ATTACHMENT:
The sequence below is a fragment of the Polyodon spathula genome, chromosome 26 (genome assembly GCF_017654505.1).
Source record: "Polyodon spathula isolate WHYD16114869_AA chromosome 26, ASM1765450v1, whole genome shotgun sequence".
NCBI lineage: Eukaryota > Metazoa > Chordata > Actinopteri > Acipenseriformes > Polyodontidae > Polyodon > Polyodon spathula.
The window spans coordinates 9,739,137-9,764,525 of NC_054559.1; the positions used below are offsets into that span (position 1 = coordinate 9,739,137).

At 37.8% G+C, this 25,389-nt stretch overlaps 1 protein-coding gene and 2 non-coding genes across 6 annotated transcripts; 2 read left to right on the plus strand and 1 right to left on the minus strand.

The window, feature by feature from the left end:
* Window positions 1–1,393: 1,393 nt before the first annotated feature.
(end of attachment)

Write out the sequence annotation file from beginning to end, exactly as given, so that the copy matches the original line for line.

The sequence below is a fragment of the Polyodon spathula genome, chromosome 26 (genome assembly GCF_017654505.1).
Source record: "Polyodon spathula isolate WHYD16114869_AA chromosome 26, ASM1765450v1, whole genome shotgun sequence".
NCBI lineage: Eukaryota > Metazoa > Chordata > Actinopteri > Acipenseriformes > Polyodontidae > Polyodon > Polyodon spathula.
The window spans coordinates 9,739,137-9,764,525 of NC_054559.1; the positions used below are offsets into that span (position 1 = coordinate 9,739,137).

At 37.8% G+C, this 25,389-nt stretch overlaps 1 protein-coding gene and 2 non-coding genes across 6 annotated transcripts; 2 read left to right on the plus strand and 1 right to left on the minus strand.

The window, feature by feature from the left end:
* Window positions 1–1,393: 1,393 nt before the first annotated feature.